UI, etiquette and OO phobia

Jonathan Coupe <>
Thu Mar 6 11:37:35 CET 2003

----- Original Message -----
From: Jay Nelson <>
To: <>
Sent: Thursday, March 06, 2003 3:39 AM
Subject: UI, etiquette and OO phobia

>  > I still think that Erlang, in its honourable effort to
>  > subvert OO-mania, is in danger of developing
>  > OO-phobia - but that is a more general subject
>  > than GUI's and I'll try to address it in a future thread.
> That definitely is a new topic.  I was a big OO fan
> before OO was commonly practiced.  I have a tendency to
> get bored and move on to new things and to be on
> the fringe rather than in the pack (I like to think the
> leading edge, but fringe dwellers have no global
> context for relative position).  I'm not OO-phobic but
> I am always grasping at new approaches and new
> ways of thinking, and frankly am bored with the status
> quo of UIs and programming in general.  I want to
> rattle some cages and challenge some stagnant thinking.

One of the problems with OO is that, as a single coherent way of
programming, it doesn't really exist. The design, code, development tactics,
and project suitability of  Smalltalk are completely different from CLOS,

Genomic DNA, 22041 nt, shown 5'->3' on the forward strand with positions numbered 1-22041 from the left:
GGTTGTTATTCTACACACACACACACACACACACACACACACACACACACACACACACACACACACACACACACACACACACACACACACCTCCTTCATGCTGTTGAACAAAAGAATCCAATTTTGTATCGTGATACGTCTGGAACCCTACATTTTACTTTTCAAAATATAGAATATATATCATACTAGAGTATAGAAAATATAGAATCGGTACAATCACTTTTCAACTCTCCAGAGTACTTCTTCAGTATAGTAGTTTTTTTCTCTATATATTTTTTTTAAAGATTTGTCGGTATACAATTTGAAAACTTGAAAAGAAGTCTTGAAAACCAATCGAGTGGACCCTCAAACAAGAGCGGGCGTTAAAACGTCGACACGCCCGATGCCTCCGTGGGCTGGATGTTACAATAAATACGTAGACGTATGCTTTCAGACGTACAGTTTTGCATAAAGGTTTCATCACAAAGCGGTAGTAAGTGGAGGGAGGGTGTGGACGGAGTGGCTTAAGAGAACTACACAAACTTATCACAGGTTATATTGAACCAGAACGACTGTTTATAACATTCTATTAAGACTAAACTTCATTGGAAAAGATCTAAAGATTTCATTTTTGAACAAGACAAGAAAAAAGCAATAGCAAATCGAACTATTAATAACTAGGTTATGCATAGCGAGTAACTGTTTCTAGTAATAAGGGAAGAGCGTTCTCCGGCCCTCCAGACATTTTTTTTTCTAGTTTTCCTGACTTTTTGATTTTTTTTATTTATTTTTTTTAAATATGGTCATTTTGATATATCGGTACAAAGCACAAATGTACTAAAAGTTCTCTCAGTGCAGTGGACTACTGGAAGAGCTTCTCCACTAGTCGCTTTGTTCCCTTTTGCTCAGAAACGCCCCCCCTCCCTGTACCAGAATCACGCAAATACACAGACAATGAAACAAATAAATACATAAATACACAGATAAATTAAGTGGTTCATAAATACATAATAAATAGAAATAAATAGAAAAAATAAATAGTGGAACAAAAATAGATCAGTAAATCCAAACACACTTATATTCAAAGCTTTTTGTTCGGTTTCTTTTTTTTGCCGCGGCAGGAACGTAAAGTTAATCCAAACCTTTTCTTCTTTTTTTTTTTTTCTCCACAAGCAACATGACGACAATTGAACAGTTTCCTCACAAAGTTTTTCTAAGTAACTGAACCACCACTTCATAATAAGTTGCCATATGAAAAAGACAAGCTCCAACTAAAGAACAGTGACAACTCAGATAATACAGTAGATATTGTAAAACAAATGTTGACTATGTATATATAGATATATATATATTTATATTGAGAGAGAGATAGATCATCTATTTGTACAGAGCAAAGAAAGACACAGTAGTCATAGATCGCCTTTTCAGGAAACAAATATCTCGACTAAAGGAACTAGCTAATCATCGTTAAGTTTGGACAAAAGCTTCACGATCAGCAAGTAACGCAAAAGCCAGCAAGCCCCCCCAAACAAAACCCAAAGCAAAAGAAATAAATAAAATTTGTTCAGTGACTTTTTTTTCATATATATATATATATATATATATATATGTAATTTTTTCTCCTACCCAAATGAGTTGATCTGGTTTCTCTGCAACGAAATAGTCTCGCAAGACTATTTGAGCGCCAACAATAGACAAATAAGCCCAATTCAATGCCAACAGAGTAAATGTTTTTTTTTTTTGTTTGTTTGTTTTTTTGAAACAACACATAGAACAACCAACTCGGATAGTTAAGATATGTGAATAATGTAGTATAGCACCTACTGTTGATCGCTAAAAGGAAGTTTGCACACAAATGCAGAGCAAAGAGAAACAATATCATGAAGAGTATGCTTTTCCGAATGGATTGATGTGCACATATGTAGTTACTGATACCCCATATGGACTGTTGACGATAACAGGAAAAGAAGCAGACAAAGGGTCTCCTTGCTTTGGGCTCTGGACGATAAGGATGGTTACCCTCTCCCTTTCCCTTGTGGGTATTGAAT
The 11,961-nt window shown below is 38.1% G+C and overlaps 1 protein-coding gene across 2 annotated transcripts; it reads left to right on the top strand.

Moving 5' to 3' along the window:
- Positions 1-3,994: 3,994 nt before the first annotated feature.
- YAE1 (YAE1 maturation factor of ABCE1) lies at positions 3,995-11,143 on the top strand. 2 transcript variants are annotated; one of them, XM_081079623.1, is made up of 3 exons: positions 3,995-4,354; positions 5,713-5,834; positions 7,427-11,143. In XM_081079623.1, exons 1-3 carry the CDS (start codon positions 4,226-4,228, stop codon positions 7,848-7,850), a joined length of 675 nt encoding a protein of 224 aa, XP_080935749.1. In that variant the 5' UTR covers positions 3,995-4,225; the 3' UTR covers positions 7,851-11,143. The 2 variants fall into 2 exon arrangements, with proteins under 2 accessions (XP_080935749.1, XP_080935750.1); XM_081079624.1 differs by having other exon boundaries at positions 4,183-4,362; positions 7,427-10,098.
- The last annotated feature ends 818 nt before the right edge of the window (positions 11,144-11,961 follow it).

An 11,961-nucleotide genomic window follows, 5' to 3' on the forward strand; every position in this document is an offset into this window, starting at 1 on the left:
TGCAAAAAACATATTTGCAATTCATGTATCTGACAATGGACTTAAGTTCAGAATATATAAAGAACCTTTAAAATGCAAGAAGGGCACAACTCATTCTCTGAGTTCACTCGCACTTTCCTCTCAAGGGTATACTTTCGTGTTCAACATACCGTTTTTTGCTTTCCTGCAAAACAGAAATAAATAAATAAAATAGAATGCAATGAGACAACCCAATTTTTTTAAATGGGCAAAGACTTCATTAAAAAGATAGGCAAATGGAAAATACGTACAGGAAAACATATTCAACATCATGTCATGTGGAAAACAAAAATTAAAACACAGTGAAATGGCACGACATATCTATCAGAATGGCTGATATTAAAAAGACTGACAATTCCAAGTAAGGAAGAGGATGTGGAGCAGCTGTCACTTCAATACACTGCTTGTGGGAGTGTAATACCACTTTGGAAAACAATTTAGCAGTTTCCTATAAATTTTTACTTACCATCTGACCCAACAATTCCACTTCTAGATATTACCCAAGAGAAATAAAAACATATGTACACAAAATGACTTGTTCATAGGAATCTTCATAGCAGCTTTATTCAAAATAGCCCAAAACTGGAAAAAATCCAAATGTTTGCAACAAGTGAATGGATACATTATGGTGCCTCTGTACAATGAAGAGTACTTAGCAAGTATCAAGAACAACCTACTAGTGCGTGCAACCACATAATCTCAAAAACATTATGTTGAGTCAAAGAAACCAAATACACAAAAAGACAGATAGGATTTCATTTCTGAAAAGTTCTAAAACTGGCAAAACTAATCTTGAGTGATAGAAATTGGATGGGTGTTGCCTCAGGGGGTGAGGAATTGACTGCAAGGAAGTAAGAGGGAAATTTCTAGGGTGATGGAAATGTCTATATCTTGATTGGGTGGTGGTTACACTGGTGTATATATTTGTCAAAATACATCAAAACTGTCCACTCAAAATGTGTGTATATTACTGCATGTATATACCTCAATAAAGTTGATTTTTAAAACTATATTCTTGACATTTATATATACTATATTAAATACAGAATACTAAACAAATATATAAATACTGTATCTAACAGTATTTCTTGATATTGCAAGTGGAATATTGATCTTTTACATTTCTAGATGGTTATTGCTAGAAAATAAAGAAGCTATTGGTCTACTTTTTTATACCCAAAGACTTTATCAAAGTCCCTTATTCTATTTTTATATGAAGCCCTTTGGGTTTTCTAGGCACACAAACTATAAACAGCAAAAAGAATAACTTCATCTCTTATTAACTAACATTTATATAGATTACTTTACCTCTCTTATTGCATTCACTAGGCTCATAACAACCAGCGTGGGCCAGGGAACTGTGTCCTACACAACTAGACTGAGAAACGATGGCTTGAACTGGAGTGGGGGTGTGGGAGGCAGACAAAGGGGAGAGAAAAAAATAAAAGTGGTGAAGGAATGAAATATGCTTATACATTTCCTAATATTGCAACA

and both are completely different from the C++, Java, and Eiffel group. E.g.
one of *the* dominant issues in any project using a statically typed OO
language are always going to be the struggle to design out over-tight
binding. I'd argue that talking of  these languages as a group is more than
usually misleading, even for software engineering, and that a lot of the
early project successes that drove the adoption of OO actually came from
Smalltalk gui programming, while the less successful wave of projects that
followed used statically typed languages in a variety of domains.

Gui is certainly one of the best fits for OO - especially dynamically typed
OO. But Tk manages extremely well with the dynamic typing alone, and gs, as
far as the limited widget library allows, seems even more pleasant to use.

- Jonathan Coupe

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